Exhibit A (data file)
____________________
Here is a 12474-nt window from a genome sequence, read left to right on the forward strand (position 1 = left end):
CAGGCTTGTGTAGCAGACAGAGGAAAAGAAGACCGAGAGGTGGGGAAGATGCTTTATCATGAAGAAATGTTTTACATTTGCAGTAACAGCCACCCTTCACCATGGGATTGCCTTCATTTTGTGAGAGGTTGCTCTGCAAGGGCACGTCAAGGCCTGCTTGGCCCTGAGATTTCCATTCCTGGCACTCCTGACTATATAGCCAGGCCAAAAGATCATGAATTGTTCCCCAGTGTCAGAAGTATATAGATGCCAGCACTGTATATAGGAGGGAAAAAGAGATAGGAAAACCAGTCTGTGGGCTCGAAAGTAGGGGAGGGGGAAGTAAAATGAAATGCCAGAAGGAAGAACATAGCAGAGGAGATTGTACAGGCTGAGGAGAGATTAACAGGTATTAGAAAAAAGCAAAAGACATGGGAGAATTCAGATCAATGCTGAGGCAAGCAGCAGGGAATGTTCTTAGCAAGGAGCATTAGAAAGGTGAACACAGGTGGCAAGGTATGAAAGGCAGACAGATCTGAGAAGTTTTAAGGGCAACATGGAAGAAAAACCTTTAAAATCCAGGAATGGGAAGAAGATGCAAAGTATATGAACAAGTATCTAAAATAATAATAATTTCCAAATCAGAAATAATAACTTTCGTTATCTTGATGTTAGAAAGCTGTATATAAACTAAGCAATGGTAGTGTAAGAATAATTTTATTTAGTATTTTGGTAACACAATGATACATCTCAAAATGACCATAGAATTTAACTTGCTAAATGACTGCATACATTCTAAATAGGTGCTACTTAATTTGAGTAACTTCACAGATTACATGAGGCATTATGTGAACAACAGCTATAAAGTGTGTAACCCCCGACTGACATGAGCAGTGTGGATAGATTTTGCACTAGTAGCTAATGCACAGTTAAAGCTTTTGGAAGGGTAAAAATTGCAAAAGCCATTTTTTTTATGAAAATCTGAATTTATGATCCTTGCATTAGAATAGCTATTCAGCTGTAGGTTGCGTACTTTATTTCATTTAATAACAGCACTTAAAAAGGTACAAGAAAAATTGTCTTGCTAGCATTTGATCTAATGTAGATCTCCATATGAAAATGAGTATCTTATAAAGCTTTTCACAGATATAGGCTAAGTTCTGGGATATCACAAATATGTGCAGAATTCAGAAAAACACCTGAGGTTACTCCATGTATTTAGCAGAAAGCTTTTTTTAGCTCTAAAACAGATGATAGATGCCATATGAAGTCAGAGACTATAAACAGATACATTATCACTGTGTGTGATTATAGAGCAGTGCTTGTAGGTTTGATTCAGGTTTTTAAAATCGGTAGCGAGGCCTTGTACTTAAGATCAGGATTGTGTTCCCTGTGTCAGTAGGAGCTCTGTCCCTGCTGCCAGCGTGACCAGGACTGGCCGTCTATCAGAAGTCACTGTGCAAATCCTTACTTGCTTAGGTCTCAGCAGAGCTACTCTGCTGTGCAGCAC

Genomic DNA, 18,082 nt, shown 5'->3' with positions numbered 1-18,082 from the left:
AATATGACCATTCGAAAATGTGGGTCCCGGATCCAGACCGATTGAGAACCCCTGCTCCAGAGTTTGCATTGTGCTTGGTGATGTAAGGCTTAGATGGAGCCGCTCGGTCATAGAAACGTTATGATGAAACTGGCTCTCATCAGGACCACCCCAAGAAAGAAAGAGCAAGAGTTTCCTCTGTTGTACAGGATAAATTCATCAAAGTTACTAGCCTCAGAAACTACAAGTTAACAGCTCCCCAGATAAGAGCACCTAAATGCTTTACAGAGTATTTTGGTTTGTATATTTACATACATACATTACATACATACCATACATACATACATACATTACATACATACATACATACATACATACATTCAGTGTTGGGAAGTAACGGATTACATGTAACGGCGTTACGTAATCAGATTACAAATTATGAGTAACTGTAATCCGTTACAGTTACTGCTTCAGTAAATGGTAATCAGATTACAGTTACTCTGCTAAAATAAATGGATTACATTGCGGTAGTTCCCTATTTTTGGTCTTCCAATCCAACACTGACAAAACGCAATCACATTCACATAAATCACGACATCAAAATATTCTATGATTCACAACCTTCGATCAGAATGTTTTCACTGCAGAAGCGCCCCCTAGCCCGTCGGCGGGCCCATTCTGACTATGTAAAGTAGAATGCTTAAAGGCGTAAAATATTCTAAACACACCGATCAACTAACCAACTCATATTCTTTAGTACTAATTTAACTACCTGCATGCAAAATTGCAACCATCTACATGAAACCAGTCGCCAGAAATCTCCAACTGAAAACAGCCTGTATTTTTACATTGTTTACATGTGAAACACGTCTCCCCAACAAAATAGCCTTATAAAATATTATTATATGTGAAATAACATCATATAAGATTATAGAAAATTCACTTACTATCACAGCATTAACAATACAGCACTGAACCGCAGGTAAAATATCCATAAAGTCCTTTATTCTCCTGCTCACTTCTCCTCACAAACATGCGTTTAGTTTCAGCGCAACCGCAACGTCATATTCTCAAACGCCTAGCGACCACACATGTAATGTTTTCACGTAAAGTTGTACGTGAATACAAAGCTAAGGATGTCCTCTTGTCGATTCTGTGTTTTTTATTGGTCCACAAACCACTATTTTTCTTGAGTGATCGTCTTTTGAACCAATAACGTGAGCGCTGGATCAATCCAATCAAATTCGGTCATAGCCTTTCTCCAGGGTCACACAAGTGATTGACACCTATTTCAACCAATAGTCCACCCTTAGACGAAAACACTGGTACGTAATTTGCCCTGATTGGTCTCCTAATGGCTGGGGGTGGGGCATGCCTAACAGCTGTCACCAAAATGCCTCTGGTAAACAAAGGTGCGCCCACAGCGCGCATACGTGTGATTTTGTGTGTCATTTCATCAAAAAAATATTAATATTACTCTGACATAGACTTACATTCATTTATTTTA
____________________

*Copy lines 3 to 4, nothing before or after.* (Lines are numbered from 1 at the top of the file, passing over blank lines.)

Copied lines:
Genomic DNA, 18,082 nt, shown 5'->3' with positions numbered 1-18,082 from the left:
AATATGACCATTCGAAAATGTGGGTCCCGGATCCAGACCGATTGAGAACCCCTGCTCCAGAGTTTGCATTGTGCTTGGTGATGTAAGGCTTAGATGGAGCCGCTCGGTCATAGAAACGTTATGATGAAACTGGCTCTCATCAGGACCACCCCAAGAAAGAAAGAGCAAGAGTTTCCTCTGTTGTACAGGATAAATTCATCAAAGTTACTAGCCTCAGAAACTACAAGTTAACAGCTCCCCAGATAAGAGCACCTAAATGCTTTACAGAGTATTTTGGTTTGTATATTTACATACATACATTACATACATACCATACATACATACATACATTACATACATACATACATACATACATACATTCAGTGTTGGGAAGTAACGGATTACATGTAACGGCGTTACGTAATCAGATTACAAATTATGAGTAACTGTAATCCGTTACAGTTACTGCTTCAGTAAATGGTAATCAGATTACAGTTACTCTGCTAAAATAAATGGATTACATTGCGGTAGTTCCCTATTTTTGGTCTTCCAATCCAACACTGACAAAACGCAATCACATTCACATAAATCACGACATCAAAATATTCTATGATTCACAACCTTCGATCAGAATGTTTTCACTGCAGAAGCGCCCCCTAGCCCGTCGGCGGGCCCATTCTGACTATGTAAAGTAGAATGCTTAAAGGCGTAAAATATTCTAAACACACCGATCAACTAACCAACTCATATTCTTTAGTACTAATTTAACTACCTGCATGCAAAATTGCAACCATCTACATGAAACCAGTCGCCAGAAATCTCCAACTGAAAACAGCCTGTATTTTTACATTGTTTACATGTGAAACACGTCTCCCCAACAAAATAGCCTTATAAAATATTATTATATGTGAAATAACATCATATAAGATTATAGAAAATTCACTTACTATCACAGCATTAACAATACAGCACTGAACCGCAGGTAAAATATCCATAAAGTCCTTTATTCTCCTGCTCACTTCTCCTCACAAACATGCGTTTAGTTTCAGCGCAACCGCAACGTCATATTCTCAAACGCCTAGCGACCACACATGTAATGTTTTCACGTAAAGTTGTACGTGAATACAAAGCTAAGGATGTCCTCTTGTCGATTCTGTGTTTTTTATTGGTCCACAAACCACTATTTTTCTTGAGTGATCGTCTTTTGAACCAATAACGTGAGCGCTGGATCAATCCAATCAAATTCGGTCATAGCCTTTCTCCAGGGTCACACAAGTGATTGACACCTATTTCAACCAATAGTCCACCCTTAGACGAAAACACTGGTACGTAATTTGCCCTGATTGGTCTCCTAATGGCTGGGGGTGGGGCATGCCTAACAGCTGTCACCAAAATGCCTCTGGTAAACAAAGGTGCGCCCACAGCGCGCATACGTGTGATTTTGTGTGTCATTTCATCAAAAAAATATTAATATTACTCTGACATAGACTTACATTCATTTATTTTA